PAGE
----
On the merge loop

Essentially you have a left index for the left subarray, and right index for the right subarray, and you pick the right element from either the left or right to put into buff.

The valid range of elements are (inclusive bounds):

  • left = low...mid for left subarray
  • right = mid+1...high for right subarray

To evaluate which element to pick, consider the condition under which the left element is picked. It happens when:

  • There are no more element to pick from the right subarray (i.e. right > high)
  • OR (conditionally) there's still an element to pick from the left subarray (i.e. left <= mid) and (conditionally) that element is less than or equal to the element from the right subarray (i.e. arr[left] <= arr[right]).

It's important to use short-circuiting conditional-and && (JLS 15.23) and conditional-or || (JLS 15.24) operators here, and to order these conditions accordingly. Otherwise you'll get an ArrayIndexOutOfBoundsException.

Related questions


On finding average between two numbers

It's common to see the following:

int mid = (low + high) / 2; // BROKEN! Can result in negative!

The problem is that nowadays, arrays/lists etc can easily exceed 230 elements, and the above would cause an overflow and results in a negative number.

The new idiom, as advocated by Josh Bloch, is the following:

int mid = (low + high) >>> 1; // WORKS PERFECTLY!

This uses the unsigned right shift operator (JLS 15.19); it handles any overflow on the addition correctly for our need.

References

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On array declarations

Do not make a habit of declaring arrays like this:

int x[];

You should instead put the brackets with the type, rather than with the identifier:

int[] x;

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share|improve this answer

Your code is not clear enough, and it has many irrelevant operations. Furthermore, it doesn't exhibit the behavior you describe.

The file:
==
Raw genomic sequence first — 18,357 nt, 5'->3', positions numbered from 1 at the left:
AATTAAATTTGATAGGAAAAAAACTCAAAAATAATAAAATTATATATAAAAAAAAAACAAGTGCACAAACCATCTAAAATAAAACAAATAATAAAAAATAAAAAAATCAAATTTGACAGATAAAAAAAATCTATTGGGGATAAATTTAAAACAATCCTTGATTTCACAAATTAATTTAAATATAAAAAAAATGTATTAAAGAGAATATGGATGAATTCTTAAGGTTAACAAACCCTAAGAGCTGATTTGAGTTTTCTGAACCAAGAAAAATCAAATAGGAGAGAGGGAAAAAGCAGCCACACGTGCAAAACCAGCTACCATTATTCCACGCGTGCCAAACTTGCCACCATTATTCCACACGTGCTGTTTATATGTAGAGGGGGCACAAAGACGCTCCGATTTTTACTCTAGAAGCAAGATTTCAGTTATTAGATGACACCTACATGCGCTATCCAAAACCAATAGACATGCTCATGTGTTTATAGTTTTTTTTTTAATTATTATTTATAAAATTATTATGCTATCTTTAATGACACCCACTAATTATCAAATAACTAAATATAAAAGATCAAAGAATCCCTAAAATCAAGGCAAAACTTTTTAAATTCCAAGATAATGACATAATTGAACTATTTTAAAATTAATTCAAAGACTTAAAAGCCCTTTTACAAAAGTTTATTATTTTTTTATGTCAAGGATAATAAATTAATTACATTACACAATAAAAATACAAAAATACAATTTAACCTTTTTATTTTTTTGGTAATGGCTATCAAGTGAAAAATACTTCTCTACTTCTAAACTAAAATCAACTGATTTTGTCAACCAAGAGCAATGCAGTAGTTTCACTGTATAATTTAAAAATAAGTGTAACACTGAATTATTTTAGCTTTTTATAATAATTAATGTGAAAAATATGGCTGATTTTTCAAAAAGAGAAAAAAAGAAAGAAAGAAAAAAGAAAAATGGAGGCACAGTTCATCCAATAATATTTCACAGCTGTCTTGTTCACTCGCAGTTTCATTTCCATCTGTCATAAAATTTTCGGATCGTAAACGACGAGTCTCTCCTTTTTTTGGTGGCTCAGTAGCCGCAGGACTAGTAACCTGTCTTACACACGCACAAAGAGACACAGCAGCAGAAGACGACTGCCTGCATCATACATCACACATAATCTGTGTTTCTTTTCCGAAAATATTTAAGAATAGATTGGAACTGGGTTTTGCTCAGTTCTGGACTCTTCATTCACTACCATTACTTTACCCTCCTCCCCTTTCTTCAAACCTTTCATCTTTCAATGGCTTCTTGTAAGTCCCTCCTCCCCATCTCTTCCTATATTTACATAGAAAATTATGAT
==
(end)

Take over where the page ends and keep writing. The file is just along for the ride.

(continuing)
The idea of the mergesort version you are trying to implement is to use a single auxiliary array (source array) of the same size as the input array (destination array). This allows merging from one array into the other, since there is no efficient in-place merging technique. The algorithm consists of sorting the two halves of the destination array into the corresponding ranges in the source array, and then merging back the two halves into the destination array. Note that this requires that in every invocation the two arrays are identical in the range specified by low and high.

Following is such an implementation for int arrays. You can add optimizations like doing insertion sorts for small inputs, or appending halves instead of merging them when possible. This kind of optimizations can be found in the implementation of Arrays.sort(Object[]).

public static void mergeSort(int[] arr){
    int[] aux = arr.clone();
    mergeSort(aux, 0, arr.length, arr);
}

private static void mergeSort(int[] src, int low,  int high, int[] dst) {
    // One or no items - nothing to sort  
    if (high-low<=1)
        return;

    // Recursively sorting into src
    int mid = (low + high) / 2;
    mergeSort(dst, low, mid, src);
    mergeSort(dst, mid, high, src);

    // Merge halves into dst
    for(int i = low, p = low, q = mid; i < high; i++) {
        if (q >= high || p < mid && src[p] <= src[q])
            dst[i] = src[p++];
        else
            dst[i] = src[q++];
    }
}
share|improve this answer
    
thanks i solved it –  dato datuashvili May 19 '10 at 4:13